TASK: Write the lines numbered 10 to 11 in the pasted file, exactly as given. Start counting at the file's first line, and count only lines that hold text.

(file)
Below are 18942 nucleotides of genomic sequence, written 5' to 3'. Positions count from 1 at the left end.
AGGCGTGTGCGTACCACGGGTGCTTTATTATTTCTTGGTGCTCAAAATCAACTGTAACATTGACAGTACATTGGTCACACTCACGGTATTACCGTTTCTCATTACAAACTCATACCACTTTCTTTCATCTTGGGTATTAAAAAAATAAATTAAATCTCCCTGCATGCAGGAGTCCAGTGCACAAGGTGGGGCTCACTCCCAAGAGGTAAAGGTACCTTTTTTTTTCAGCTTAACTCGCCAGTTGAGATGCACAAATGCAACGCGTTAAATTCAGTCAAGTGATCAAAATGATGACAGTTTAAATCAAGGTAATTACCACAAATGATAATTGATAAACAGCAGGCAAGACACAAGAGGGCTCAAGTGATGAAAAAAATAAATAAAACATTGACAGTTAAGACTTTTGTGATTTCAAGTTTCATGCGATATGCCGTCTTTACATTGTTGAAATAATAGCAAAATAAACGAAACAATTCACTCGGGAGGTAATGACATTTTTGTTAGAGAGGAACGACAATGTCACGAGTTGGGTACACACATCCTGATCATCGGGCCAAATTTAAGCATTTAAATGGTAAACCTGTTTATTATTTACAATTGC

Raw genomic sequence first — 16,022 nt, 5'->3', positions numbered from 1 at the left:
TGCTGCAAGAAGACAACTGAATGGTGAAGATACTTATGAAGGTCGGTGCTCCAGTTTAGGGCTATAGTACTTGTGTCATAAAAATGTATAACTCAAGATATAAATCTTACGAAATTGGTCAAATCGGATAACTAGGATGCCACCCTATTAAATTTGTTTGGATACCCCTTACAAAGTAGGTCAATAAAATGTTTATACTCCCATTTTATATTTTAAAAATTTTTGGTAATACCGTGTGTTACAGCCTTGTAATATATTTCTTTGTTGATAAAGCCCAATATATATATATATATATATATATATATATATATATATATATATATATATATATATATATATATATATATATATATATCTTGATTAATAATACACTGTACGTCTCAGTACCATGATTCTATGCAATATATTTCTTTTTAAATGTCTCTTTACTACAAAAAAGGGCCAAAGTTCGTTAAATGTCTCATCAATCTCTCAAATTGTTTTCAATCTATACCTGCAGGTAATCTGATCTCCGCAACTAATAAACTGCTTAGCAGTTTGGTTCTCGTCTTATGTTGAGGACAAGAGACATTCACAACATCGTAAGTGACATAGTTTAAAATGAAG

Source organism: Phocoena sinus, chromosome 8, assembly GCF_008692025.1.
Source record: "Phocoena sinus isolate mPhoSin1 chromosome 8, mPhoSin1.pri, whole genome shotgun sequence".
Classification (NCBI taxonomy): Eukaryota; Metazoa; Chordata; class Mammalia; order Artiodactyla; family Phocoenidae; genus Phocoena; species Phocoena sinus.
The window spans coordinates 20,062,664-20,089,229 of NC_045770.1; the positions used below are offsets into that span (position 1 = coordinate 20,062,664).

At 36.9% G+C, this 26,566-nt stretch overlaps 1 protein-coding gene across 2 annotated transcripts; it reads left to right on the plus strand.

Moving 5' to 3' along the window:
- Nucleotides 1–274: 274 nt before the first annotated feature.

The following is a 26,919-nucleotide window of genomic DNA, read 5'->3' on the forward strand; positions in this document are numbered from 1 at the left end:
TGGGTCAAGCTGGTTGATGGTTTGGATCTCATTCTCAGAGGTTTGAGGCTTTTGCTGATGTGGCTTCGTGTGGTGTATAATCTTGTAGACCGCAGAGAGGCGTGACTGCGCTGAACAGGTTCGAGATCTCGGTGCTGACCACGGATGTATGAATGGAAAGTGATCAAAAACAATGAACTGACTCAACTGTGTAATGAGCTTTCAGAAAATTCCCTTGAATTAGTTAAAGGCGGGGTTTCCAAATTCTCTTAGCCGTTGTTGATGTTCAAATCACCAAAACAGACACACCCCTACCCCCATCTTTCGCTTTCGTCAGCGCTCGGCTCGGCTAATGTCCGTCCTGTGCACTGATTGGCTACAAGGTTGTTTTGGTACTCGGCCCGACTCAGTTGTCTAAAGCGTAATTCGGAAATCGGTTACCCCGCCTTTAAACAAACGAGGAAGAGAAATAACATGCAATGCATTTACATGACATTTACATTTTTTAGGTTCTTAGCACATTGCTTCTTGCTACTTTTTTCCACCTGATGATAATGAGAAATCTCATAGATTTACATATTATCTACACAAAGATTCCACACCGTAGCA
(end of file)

Moving 5' to 3' along the window:
- Nucleotides 1–274: 274 nt before the first annotated feature.